Conduct & Trade Practices FAQs

Have you ever had a "How do you..." question when it comes to trading in real estate? Here you will find a growing list of frequently asked questions related to conduct & trade practices. 

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Designated Agency FAQs

Adding a Second Buyer to an APS

STEP ONE: If not already obtained, any additional documents required for buyers such as: Working with the Real Estate Industry form, Buyer (Designated) Brokerage Agreement, Customer Status Acknowledgements, etc. Subscribe Share Past Issues Translate would need to be completed with the new buyer.

STEP TWO: Complete an amendment to the APS, adding the new buyer. The following clauses for the amendment clearly outline the addition of the new buyer (insert the individual’s name where the clauses reference [new party]): “a. [New party] is entering into the amendment to become a party to the agreement of purchase and sale (“the Agreement”) dated* the [date] day of [month] between [name of originally listed buyer] as buyer and [name(s) of seller(s)] as seller. The Agreement and the existing parties to the Agreement are entering into this amendment to accept the [new party] being added to the Agreement as buyer; and” “b. [New party] confirms their acceptance of all of the terms of the Agreement. *Date refers to the date of acceptance.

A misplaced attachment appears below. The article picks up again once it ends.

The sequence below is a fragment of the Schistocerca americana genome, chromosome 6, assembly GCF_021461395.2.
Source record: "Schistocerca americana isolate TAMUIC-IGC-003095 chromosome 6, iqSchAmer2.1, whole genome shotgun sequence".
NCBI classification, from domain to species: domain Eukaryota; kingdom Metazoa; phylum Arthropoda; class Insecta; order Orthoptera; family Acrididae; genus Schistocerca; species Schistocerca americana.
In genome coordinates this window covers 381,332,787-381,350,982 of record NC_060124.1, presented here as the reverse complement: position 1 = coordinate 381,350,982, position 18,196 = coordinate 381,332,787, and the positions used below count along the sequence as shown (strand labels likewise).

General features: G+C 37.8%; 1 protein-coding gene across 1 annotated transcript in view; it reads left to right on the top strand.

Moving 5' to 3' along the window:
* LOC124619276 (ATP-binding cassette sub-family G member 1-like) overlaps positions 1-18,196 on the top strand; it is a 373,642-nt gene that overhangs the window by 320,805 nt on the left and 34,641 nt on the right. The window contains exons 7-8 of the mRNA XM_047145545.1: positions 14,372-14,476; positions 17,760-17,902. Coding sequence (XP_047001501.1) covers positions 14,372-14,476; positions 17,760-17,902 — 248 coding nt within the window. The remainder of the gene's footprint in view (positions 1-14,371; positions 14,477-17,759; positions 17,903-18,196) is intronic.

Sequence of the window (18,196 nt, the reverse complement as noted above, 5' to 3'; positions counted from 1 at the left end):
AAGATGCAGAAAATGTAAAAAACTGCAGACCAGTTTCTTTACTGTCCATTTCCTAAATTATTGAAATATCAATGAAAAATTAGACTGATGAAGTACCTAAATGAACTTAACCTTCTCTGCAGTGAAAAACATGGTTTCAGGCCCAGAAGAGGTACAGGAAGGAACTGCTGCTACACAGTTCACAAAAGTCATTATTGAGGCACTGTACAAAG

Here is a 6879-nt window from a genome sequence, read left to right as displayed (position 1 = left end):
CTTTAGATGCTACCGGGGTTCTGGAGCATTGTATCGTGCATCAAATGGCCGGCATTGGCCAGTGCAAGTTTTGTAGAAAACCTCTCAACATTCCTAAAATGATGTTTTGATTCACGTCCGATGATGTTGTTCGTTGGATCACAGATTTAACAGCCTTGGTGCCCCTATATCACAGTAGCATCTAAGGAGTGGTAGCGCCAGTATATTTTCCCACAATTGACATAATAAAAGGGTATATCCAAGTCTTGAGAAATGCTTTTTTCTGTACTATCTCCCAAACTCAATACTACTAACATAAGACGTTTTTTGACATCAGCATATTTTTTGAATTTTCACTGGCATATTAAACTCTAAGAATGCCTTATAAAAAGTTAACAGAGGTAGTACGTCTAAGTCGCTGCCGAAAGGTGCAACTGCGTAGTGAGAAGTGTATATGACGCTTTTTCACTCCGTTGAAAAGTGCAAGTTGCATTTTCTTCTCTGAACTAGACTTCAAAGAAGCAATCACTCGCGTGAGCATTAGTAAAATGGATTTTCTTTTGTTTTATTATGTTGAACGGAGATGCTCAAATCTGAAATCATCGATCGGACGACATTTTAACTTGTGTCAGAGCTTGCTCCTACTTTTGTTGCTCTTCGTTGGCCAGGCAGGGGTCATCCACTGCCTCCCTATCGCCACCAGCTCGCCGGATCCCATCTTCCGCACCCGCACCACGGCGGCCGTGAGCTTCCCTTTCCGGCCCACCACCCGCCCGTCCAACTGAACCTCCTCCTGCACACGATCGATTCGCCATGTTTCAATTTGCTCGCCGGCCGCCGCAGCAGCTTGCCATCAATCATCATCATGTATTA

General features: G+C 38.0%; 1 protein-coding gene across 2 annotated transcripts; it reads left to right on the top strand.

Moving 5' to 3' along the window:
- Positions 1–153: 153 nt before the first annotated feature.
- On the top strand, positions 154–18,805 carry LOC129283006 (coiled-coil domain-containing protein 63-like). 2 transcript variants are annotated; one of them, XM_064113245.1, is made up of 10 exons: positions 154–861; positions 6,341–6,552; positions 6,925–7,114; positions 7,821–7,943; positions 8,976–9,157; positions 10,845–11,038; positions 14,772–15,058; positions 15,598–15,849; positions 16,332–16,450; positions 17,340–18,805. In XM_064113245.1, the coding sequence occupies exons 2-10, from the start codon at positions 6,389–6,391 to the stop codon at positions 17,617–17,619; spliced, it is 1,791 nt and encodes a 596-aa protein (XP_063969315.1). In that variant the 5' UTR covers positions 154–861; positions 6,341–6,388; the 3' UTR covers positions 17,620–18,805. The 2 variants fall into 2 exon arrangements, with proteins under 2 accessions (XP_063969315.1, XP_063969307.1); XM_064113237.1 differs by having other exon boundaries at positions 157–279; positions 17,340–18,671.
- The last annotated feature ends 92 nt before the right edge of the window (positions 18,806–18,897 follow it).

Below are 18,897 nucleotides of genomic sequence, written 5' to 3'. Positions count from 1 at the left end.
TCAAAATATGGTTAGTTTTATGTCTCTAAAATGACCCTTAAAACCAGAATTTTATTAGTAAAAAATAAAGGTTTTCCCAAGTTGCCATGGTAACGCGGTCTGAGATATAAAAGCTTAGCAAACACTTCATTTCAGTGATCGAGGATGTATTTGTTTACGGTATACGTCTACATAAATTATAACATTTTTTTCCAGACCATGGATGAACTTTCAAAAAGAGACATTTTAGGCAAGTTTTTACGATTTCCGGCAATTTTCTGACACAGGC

STEP THREE: The added buyer and all of the original parties must all sign the amendment to the APS consenting to the additional buyer being added.

STEP FOUR: (Optional) Have the added buyer initial and date the bottom of each page of a copy of the original APS, the PDS, the Schedule of Leased/ Rented Equipment and any other relevant real estate documents, as evidence that the new buyer clearly read and understood all terms.

Advertising a Property as 'Coming Soon'

Read the full approved policy on 'Coming Soon' advertising. The approved policy for 'Coming Soon' advertising would be applicable to any advertisement for a property where:
  • the property is not already subject to an effective brokerage agreement;
  • the property is not entered into the MLS® system;
  • the property is not available for general showings or open houses;
  • the property is not otherwise given full exposure to the market; and
  • the licensee anticipates a property will be listed for sale and advertises it on a limited basis as ‘coming soon’.
  • Any agreement to offer ‘Coming Soon’ advertising does not constitute a brokerage agreement or service agreement.

The Commission does not have a mandatory form to offer 'Coming Soon' advertising to a seller, however Brokerages may create their own. Any agreement that is used for this purpose must include:
  • the name of the brokerage;
  • the name of the seller(s)
  • the fee charged, if applicable; and
  • an expiry date.
  • The approved policy states that offering or agreeing to offer ‘Coming Soon’ advertising for a seller must be in writing, but does not obligate the seller to enter into a brokerage agreement or a service agreement with the brokerage.

All ‘Coming Soon’ advertisements, whether it is a social media post, a lawn sign or an online ad, must include the following:
  • the full brokerage name; and